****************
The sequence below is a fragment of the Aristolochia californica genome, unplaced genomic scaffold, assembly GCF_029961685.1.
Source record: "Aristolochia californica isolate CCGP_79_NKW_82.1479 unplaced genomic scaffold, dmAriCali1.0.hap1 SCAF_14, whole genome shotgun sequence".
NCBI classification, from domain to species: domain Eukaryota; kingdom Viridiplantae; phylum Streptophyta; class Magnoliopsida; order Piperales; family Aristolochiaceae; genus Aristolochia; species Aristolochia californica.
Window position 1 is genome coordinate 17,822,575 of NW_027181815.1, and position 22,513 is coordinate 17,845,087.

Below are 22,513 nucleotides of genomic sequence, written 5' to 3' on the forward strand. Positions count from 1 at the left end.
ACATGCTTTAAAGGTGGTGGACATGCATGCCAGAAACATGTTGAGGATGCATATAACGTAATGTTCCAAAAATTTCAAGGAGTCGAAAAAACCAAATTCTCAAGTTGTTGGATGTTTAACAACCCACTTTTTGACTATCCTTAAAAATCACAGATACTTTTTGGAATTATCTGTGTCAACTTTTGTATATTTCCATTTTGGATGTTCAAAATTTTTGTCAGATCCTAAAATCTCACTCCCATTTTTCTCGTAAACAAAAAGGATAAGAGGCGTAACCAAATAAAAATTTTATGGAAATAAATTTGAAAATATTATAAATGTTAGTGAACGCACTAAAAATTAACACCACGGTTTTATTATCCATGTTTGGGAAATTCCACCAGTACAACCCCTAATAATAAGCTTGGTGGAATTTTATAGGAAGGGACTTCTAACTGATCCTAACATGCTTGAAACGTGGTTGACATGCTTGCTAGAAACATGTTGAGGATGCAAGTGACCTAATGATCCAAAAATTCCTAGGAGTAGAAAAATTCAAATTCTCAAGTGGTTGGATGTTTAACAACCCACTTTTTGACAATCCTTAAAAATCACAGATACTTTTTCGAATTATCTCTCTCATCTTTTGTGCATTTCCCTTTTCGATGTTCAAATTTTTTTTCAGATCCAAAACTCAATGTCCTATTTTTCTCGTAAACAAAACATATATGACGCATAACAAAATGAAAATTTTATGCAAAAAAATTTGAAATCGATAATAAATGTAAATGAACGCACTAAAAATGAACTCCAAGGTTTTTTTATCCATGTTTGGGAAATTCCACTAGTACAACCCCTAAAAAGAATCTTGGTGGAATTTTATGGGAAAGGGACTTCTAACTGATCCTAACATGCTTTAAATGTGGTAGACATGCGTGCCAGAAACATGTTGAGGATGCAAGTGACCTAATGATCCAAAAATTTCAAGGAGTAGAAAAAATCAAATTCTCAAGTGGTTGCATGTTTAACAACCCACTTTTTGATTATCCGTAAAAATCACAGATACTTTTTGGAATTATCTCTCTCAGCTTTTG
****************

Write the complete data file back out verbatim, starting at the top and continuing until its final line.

The sequence below is a fragment of the Aristolochia californica genome, unplaced genomic scaffold, assembly GCF_029961685.1.
Source record: "Aristolochia californica isolate CCGP_79_NKW_82.1479 unplaced genomic scaffold, dmAriCali1.0.hap1 SCAF_14, whole genome shotgun sequence".
NCBI classification, from domain to species: domain Eukaryota; kingdom Viridiplantae; phylum Streptophyta; class Magnoliopsida; order Piperales; family Aristolochiaceae; genus Aristolochia; species Aristolochia californica.
Window position 1 is genome coordinate 17,822,575 of NW_027181815.1, and position 22,513 is coordinate 17,845,087.

Below are 22,513 nucleotides of genomic sequence, written 5' to 3' on the forward strand. Positions count from 1 at the left end.
ACATGCTTTAAAGGTGGTGGACATGCATGCCAGAAACATGTTGAGGATGCATATAACGTAATGTTCCAAAAATTTCAAGGAGTCGAAAAAACCAAATTCTCAAGTTGTTGGATGTTTAACAACCCACTTTTTGACTATCCTTAAAAATCACAGATACTTTTTGGAATTATCTGTGTCAACTTTTGTATATTTCCATTTTGGATGTTCAAAATTTTTGTCAGATCCTAAAATCTCACTCCCATTTTTCTCGTAAACAAAAAGGATAAGAGGCGTAACCAAATAAAAATTTTATGGAAATAAATTTGAAAATATTATAAATGTTAGTGAACGCACTAAAAATTAACACCACGGTTTTATTATCCATGTTTGGGAAATTCCACCAGTACAACCCCTAATAATAAGCTTGGTGGAATTTTATAGGAAGGGACTTCTAACTGATCCTAACATGCTTGAAACGTGGTTGACATGCTTGCTAGAAACATGTTGAGGATGCAAGTGACCTAATGATCCAAAAATTCCTAGGAGTAGAAAAATTCAAATTCTCAAGTGGTTGGATGTTTAACAACCCACTTTTTGACAATCCTTAAAAATCACAGATACTTTTTCGAATTATCTCTCTCATCTTTTGTGCATTTCCCTTTTCGATGTTCAAATTTTTTTTCAGATCCAAAACTCAATGTCCTATTTTTCTCGTAAACAAAACATATATGACGCATAACAAAATGAAAATTTTATGCAAAAAAATTTGAAATCGATAATAAATGTAAATGAACGCACTAAAAATGAACTCCAAGGTTTTTTTATCCATGTTTGGGAAATTCCACTAGTACAACCCCTAAAAAGAATCTTGGTGGAATTTTATGGGAAAGGGACTTCTAACTGATCCTAACATGCTTTAAATGTGGTAGACATGCGTGCCAGAAACATGTTGAGGATGCAAGTGACCTAATGATCCAAAAATTTCAAGGAGTAGAAAAAATCAAATTCTCAAGTGGTTGCATGTTTAACAACCCACTTTTTGATTATCCGTAAAAATCACAGATACTTTTTGGAATTATCTCTCTCAGCTTTTG